He said the voices on the radio told him to do it. “Cammy and Gary in the Morning” convinced him to break into the sheriff deputy’s house. They told him to go inside and bump into walls and mutter to himself about the heavenly voices on the airwaves. What they didn’t tell him was the deputy was already up and dressed for work. It never came over the FM frequency that the deputy would draw his gun, then handcuff him and take him to jail. Cammy and Gary in the Morning never said he might almost get his head blown off.
When the story came in that day the Cops and Courts reporter chuckled a little. Someone joked about meth being a helluva drug. The court documents used a name I didn’t know. It wasn’t until I saw the mug shot—bugged out eyes, hair frazzled out in a broken afro, James Brown’s crackhead nephew—that I recognized the face.
A guy I was friends with in high school.
He told the cops he found the baggie on the ground in the Dollar General parking lot. But when they searched him he also had a pipe with meth residue in his pocket, and weed. He was already on parole for selling to an undercover cop. He had been living in the trailer behind his parents’ farmhouse, out about nine miles from town in a weedy lot full of the kind of broken‐down cars and equipment that could only be sold for scrap metal. If they could find someone to buy it. He was in his 50s and the only thing he knew how to do was drugs.
When the story came in that day the Cops and Courts reporter asked me if we were related.
“There are a lot of Schanemans out there,” she said.
When I saw the mug shot I didn’t recognize the man—gray faced, folds in his skin that he’d paid to earn, Charles Manson without the forehead swastika—and he’d never know me from anyone else.
A guy that started bad and never got any better.
We ran both stories on the front page. My choice. You can’t hide from that kind of stuff out here. People need to know what’s going on in their rural community. And just because I know them, or am related to them, doesn’t mean I can treat their stories any different. If we wanted, we could put a meth arrest story on the front page every day. Just a few weeks ago the Cops and Courts reporter said she wasn’t even sure the meth busts were worth doing stories on anymore. “It’s almost like a misdemeanor now,” she said.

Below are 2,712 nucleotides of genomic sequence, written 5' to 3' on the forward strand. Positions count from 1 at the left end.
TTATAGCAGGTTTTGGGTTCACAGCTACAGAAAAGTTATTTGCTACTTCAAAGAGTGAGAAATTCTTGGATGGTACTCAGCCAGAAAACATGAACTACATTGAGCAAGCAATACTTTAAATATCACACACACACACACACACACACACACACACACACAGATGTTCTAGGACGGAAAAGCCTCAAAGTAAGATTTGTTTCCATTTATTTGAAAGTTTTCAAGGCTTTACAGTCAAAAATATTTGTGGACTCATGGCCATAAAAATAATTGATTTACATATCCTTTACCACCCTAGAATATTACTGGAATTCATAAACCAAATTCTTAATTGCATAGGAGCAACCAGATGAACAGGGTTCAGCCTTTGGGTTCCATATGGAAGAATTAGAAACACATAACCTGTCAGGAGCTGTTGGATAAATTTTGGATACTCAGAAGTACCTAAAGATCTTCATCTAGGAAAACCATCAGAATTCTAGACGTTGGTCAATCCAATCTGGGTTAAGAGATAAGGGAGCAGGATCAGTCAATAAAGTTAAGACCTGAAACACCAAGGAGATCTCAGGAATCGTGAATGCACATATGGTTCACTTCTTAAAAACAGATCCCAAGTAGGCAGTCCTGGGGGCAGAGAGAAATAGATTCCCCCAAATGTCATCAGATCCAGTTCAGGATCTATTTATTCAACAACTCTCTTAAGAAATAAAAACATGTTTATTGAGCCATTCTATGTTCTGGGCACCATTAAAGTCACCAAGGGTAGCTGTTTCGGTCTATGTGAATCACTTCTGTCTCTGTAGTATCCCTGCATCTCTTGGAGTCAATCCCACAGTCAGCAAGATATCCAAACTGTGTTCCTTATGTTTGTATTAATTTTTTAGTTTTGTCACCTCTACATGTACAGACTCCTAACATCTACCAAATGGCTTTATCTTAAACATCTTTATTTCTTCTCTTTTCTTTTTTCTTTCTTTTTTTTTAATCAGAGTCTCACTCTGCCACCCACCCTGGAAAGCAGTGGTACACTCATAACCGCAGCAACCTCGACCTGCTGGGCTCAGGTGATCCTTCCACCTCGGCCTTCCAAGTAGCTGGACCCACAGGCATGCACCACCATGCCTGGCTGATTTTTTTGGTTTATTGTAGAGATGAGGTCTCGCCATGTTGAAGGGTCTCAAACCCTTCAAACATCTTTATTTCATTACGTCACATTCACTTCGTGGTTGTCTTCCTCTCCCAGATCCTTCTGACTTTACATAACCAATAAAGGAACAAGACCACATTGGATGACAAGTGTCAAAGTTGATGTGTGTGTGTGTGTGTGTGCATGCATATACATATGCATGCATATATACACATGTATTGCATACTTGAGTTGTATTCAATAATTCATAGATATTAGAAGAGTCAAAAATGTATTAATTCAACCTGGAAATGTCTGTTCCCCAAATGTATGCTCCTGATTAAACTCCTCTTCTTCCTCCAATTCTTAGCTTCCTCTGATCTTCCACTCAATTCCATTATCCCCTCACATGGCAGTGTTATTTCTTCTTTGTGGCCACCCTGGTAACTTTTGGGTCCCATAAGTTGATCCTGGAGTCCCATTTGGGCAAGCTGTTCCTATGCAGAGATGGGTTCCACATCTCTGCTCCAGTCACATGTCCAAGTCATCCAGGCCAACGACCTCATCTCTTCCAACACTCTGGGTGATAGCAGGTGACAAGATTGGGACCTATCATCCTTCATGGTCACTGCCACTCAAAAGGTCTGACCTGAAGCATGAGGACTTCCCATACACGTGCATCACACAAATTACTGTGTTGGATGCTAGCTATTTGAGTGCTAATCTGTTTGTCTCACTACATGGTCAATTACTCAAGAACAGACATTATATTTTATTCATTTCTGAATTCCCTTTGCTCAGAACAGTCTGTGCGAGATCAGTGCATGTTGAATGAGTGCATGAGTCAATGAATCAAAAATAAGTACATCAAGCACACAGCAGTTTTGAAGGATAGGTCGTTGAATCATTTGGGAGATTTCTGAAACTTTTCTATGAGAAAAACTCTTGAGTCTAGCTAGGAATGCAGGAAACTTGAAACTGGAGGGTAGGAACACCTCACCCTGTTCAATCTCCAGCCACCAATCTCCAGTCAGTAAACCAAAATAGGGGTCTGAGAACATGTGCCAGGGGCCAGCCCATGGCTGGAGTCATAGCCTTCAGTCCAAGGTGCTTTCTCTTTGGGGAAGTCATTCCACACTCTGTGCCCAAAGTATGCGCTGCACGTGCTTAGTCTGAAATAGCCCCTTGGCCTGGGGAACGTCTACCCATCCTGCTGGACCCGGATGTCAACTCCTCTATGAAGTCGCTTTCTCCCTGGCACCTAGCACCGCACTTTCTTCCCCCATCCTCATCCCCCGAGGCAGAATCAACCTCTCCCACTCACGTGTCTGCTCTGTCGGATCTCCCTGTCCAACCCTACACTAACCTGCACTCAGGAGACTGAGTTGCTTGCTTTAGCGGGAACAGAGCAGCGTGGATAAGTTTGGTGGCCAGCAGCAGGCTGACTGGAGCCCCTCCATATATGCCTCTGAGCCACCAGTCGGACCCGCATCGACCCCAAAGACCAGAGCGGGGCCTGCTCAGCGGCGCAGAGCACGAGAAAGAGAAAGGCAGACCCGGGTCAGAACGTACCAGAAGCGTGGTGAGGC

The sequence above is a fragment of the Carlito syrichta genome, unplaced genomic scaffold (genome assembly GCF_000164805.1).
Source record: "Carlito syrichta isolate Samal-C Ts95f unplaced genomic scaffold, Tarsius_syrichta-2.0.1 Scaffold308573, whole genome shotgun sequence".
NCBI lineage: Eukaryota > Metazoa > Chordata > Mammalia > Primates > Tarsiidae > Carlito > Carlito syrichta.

I had no idea when I went in to look at the house. It was the right neighborhood, selling pretty cheap for the square footage, and had enough space for my wife and me. My real estate agent uncle took me down into the basement.
“Looks like this guy likes his baseball,” he said.
Framed, autographed jerseys hung on the wood‐panel walls. Philadelphia Phillies players Mike Schmidt and Lenny Dykstra. On another wall was a plaque with four white wooden baseball cutouts. A mom’s name. Two kids. And the father. We both kind of snorted and looked at each other.
“I don’t think you want this place,” he said. “You might get some strange visitors. Some strange knocks on the door in the middle of the night.”
We walked up the stairs and out of a house owned by the town’s most famous meth dealer. The guy had made my town infamous when he was caught selling meth to customers by way of his parents’ Mexican food restaurant. If you knew the right words at the drive‐thru you could get a taco and a baggie that would keep you up for three days straight, picking at your skin. The joke wrote itself for The Colbert Report.
Another guy I knew growing up. He had had a golden arm, but it failed him in college and he didn’t do well with living back home. All that anger and arrogance he used to fuel his pitching, the pitching he thought would take him far from here, it must’ve come back and pushed him beyond anything he thought he could be.
That one happened before I took the editor job at the paper. I heard he had come into the paper and threatened our Cops and Courts reporter when he first got busted. He told her to stop writing stories about him, but they were all anyone wanted to read.
About a month back, we ran a story about a guy who fell asleep in his truck with the stereo on an hour before noon, drunk, with a load of drugs and multiple guns under the seat. It wasn’t that exciting at first. Reporting on someone caught with meth, weed, prescription pills, and two AR‐15s wasn’t enough to get us in trouble, but mentioning the guy was the son of a police officer? That did it. Cops protect their own. Dad came in wearing his badge, furious, confrontational. The sheriff’s department went after us on Facebook. Cops’ wives called in. We heard about it for a week.
Until the next meth story broke.